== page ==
Lauren - St. Louis, Missouri
Entered on April 28, 2009
Age Group: 18 - 30
  • Listen to This I Believe on RadioPublic

  • Podcasts

    Sign up for our free, weekly podcast of featured essays. You can download recent episodes individually, or subscribe to automatically receive each podcast. Learn more.

  • FAQ

    Frequently asked questions about the This I Believe project, educational opportunities and more...

  • Top Essays USB Drive

    This USB drive contains 100 of the top This I Believe audio broadcasts of the last ten years, plus some favorites from Edward R. Murrow's radio series of the 1950s. It's perfect for personal or classroom use! Click here to learn more.

Some strangers we encounter in life are gone in an instant while others are remembered for a lifetime. The strangers we remember might not have any obvious affect on us but for some reason they are unforgotten. When I was nine, I encountered a stranger who taught me something. My mom and I were walking to our car in a grocery store parking lot. We got out of the store with our bags in hand. I remember seeing a man, a stranger, walking behind us and I was scared instantly. Although it was dark and my mom and I were alone, it was just a man. I realize now that I was scared because my mom was scared; I felt her fear. We finally got in the car and she was frantic. She saw something that I had not. She saw that he was following us and I did not. Before she could assure our safety, the man was at the car. I remember her worriedly saying that she didn’t know how to get out of the parking lot. I recall looking behind my seat through the back windshield and seeing the man trying to keep up with the car. We were not hurt that night, but to this day I lock my car doors as soon as I get in. Other people don’t know why I do it, but I know why. It is because of a stranger that I met one night in the parking lot of a Shop N Save.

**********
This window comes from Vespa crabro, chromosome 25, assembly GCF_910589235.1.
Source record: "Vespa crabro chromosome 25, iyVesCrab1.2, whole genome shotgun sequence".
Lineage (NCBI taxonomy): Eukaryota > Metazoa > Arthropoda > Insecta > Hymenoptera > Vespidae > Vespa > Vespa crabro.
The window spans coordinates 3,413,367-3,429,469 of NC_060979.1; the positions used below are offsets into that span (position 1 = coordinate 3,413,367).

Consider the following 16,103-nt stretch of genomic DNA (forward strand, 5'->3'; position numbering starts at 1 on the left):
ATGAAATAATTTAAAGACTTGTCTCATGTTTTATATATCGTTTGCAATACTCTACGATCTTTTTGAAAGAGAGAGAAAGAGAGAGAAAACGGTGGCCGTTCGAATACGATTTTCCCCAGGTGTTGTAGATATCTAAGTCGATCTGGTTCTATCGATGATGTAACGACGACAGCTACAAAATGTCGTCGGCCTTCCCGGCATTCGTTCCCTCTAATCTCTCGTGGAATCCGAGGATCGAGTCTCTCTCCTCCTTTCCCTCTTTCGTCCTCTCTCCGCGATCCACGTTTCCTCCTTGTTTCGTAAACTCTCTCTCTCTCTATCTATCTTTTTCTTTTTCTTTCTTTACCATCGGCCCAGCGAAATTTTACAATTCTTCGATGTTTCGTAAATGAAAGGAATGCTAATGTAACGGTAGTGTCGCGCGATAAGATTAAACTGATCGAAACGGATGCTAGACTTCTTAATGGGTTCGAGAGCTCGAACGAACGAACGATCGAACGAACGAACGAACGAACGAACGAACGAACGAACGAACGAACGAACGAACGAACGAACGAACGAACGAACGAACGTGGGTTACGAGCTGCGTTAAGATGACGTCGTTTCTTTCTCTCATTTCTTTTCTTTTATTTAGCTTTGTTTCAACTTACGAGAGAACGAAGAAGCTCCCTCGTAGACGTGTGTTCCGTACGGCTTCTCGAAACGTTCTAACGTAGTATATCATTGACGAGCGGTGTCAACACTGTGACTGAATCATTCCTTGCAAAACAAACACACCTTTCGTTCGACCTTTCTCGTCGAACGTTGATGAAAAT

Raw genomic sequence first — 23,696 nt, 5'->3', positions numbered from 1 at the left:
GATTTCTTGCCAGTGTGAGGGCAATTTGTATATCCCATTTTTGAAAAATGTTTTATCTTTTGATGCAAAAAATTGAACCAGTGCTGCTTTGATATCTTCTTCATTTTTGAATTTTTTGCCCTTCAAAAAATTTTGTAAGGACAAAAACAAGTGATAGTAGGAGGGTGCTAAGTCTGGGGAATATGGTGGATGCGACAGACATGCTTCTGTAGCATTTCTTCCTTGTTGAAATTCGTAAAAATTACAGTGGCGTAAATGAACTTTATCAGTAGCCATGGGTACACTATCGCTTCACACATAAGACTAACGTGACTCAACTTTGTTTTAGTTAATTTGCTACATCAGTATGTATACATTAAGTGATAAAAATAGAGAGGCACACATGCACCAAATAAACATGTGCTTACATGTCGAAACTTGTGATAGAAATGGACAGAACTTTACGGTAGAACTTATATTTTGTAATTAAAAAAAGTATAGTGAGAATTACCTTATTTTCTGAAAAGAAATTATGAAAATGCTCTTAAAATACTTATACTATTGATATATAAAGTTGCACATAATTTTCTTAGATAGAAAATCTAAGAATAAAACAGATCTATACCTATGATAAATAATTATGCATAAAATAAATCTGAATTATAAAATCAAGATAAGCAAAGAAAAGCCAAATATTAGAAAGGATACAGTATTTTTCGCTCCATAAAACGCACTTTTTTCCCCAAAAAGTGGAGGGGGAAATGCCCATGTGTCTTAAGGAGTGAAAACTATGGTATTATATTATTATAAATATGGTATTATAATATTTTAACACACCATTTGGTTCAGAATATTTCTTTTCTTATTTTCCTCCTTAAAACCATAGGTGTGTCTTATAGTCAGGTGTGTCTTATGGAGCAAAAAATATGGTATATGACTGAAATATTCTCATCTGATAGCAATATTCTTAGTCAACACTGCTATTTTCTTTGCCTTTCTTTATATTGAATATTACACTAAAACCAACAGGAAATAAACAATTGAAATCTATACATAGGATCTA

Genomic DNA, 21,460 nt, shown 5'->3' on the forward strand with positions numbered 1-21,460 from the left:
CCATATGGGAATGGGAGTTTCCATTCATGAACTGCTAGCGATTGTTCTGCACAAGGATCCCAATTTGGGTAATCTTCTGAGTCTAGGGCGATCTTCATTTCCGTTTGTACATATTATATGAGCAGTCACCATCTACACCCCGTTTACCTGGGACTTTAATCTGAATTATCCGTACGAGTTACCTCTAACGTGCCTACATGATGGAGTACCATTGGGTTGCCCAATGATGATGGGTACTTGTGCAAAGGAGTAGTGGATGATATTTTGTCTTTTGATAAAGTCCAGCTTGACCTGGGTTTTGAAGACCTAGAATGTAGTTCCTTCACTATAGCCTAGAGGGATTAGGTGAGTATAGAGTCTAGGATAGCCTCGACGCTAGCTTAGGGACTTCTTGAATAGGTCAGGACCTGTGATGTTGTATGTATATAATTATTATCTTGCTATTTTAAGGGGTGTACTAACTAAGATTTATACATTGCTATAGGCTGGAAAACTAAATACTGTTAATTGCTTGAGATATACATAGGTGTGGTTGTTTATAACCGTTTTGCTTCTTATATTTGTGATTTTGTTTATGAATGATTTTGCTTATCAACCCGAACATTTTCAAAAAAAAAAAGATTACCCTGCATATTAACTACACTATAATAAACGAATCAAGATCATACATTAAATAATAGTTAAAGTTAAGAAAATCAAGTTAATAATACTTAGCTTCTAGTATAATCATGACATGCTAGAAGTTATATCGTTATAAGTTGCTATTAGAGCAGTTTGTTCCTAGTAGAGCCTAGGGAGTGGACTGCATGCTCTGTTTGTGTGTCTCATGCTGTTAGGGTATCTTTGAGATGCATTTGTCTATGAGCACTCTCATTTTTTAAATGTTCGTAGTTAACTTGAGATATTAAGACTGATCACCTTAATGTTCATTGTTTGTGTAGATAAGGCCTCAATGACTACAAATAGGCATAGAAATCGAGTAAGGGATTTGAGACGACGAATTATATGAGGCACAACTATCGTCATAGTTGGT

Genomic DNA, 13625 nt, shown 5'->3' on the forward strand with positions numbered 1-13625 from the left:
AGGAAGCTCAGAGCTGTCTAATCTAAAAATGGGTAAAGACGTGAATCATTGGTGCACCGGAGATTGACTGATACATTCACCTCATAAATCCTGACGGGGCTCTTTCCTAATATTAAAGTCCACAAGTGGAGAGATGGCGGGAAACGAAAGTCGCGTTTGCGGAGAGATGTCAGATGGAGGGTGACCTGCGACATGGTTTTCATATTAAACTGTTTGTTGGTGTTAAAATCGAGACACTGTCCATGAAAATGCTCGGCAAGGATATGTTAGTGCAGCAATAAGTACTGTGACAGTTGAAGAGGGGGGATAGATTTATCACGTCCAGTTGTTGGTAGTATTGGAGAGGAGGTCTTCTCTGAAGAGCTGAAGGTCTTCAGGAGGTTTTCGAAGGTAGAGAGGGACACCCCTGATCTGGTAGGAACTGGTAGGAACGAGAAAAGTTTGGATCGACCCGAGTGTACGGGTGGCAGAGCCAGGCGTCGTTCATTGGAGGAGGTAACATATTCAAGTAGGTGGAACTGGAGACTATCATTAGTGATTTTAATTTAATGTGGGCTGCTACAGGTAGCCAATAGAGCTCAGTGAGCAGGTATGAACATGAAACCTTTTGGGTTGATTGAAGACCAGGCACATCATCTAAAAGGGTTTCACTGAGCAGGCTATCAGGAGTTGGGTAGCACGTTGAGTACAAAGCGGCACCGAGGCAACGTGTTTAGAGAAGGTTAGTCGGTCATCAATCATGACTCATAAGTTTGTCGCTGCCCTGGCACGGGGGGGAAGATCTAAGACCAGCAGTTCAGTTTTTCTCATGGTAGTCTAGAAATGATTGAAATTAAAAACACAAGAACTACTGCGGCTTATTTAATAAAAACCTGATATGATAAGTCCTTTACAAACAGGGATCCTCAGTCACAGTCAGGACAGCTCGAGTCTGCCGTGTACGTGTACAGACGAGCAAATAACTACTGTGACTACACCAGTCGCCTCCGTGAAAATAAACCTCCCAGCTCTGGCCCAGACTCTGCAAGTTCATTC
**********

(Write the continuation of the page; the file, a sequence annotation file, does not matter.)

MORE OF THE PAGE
Some strangers teach through fear, and others can teach us through kindness. When I was seventeen, I was at Walgreen’s with a friend. That day at Walgreen’s was like any other. I filled my hands with magazines and makeup was on my way to the check-out when I dropped something. A man with his hands full was next to me. He bent over strategically to retrieve my lost item. Somehow he managed not to drop any of his belongings and so politely hand back my belonging, whatever it was. That day, a stranger did a favor for me. Because of him, this stranger, I try to do small acts of kindness for others, even when my hands are just as full as his were that day. Some people do not know why I bother, but I know why. It is because of a stranger at a Walgreen’s whom I never saw again.

I believe that strangers impact us more than we know. The fear a stranger instilled in my mother and I ensured that I will lock my doors when I’m in a car. The act of kindness someone did for me has caused me to return that favor many more times. These small habits make me who I am. Strangers have formed my personality. I do not know where they are now or if they remember me, but they have influenced the way I act.